Moving to PHP5

Why are people still using PHP4 again?

Oh yes, the compatibility issue. Ok, since i’m rewriting all my web apps using Zend Framework now, i guess I don’t have much choice except to switch my PHP installed on my server to PHP5 (Zend Framework was written in PHP5).

Why would i use Zend Framework? two words: beautiful and simple. ZF knows very well how to use the power which comes with PHP5. OOP and design pattern are well written all over the place. Having a quick look at Zend_Controller will explain why i say this.

About the simplicity, Aaron Warmus put it well when he said this,

When evaluating the code within Zend Framework, it was clear that the concept of “Extreme Simplicty” meant that when faced with design decisions, Zend Framework always went with using the power which is built into PHP5 …

In a couple words, extreme simplicity means not reimplementing functionality already available in PHP5.

ZF now in days away from its stable version (currently in 1.0.0-RC2). As many other people out there, i hope ZF will be the rescuer of PHP5 slow adoption. In broad, i hope it will make alot easier for us to build a profesional yet reliable web apps using PHP.

Anyway, i’m switching my server now, wish me luck.

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  1. I think WordPress has a good design. They keep things simple and leave everything else to the plugins that can be easily developed by other developers. Again, this is due to their good design on hooking up everything into Action and Filter which are easily extensible.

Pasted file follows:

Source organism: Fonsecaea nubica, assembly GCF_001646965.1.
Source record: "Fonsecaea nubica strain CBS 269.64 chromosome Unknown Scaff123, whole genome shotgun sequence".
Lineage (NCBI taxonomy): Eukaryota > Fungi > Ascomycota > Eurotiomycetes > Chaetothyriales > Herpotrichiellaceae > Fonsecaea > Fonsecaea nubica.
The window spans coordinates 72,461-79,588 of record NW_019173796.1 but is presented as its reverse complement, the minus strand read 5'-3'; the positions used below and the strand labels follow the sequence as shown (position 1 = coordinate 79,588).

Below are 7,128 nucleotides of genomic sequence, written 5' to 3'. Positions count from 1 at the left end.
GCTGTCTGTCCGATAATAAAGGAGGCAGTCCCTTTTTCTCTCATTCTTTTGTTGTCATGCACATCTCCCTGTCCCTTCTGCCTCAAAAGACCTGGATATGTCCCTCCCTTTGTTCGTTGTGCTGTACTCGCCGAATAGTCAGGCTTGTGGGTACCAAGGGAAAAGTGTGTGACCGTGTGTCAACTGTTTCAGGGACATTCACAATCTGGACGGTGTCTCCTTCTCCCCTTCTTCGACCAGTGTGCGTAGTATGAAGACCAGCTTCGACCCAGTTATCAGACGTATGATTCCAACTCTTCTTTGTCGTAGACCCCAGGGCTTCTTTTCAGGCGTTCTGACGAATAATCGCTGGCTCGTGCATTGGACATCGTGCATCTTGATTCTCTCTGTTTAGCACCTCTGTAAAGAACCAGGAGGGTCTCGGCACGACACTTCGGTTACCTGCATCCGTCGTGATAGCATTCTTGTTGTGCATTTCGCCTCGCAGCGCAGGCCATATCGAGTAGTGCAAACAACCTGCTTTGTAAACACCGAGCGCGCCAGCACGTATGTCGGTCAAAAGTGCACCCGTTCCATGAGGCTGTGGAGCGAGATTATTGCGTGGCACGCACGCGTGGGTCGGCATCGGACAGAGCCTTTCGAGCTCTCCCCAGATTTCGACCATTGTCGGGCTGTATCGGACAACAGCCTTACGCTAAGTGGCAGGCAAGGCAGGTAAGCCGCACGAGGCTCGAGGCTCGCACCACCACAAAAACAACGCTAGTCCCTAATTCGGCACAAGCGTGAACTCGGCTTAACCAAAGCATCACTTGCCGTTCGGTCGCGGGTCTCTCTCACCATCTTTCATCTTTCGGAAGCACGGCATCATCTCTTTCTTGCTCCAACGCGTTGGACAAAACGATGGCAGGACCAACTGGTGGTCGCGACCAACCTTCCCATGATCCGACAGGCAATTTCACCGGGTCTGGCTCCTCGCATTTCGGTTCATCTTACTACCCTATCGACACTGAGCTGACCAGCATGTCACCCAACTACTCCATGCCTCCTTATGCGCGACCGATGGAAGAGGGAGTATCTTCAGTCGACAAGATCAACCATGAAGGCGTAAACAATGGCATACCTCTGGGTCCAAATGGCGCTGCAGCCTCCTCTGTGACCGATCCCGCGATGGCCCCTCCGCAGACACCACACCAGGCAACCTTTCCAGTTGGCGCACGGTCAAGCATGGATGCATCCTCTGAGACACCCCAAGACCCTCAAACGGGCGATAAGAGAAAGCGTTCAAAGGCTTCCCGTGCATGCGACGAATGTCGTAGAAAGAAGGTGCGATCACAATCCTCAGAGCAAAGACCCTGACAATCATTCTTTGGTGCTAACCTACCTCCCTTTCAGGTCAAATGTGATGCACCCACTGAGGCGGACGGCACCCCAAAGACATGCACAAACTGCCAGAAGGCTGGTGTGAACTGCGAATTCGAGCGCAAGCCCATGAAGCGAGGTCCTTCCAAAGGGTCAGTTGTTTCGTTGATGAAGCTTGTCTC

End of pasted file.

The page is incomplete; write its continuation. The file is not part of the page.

However, as any other project that was started using PHP4, there are many functionalities that won’t be needed if you use PHP5. And i see they tried to use design pattern on their design, but it gets too complicated when you implement it using PHP4 which is not fully OOP.

    But i can understand if they stick to their own framework, instead of switching to others or creating a new one in PHP5. When your software is used by thousands of people, you can’t just change things whenever you like, especially when there are thousands of plugins out there which depend strongly on your API.

    Another reason is when your application’s getting bigger and complex, it is hard to change the framework which sits beneath other part of the system. The only possible way to do this is to rewrite the code from scratch.

    That’s why a group of developer who’s not happy with the way WordPress was designed, set up a new blogging platform project called Habari ( which was written totally from scratch.

  2. If WP has good design, why are there so many plugins that only work with certain version of WP? Is it the fault of the plugins developers?

    I heard that an application with a good design would encapsulate the nitty gritty implementation. So providing WP does have a good design, then they wouldn’t have a problem changing their own framework to other framework without changing their external API (e.g. for plugins).

    The fact that Habari Project exists contradicts what you said about WP having a good design.

  3. What i meant by good design was how WP handle things. Not compatibility with plugins. And for the application that built using PHP4, it’s pretty good.

    You’re right. But i doubt if WP developers agree with us about changing their framework. There might be some considerations why they won’t change some area of codes. That’s i belive one of the reason why some developers who don’t like this kind of policy start their own blogging software project.


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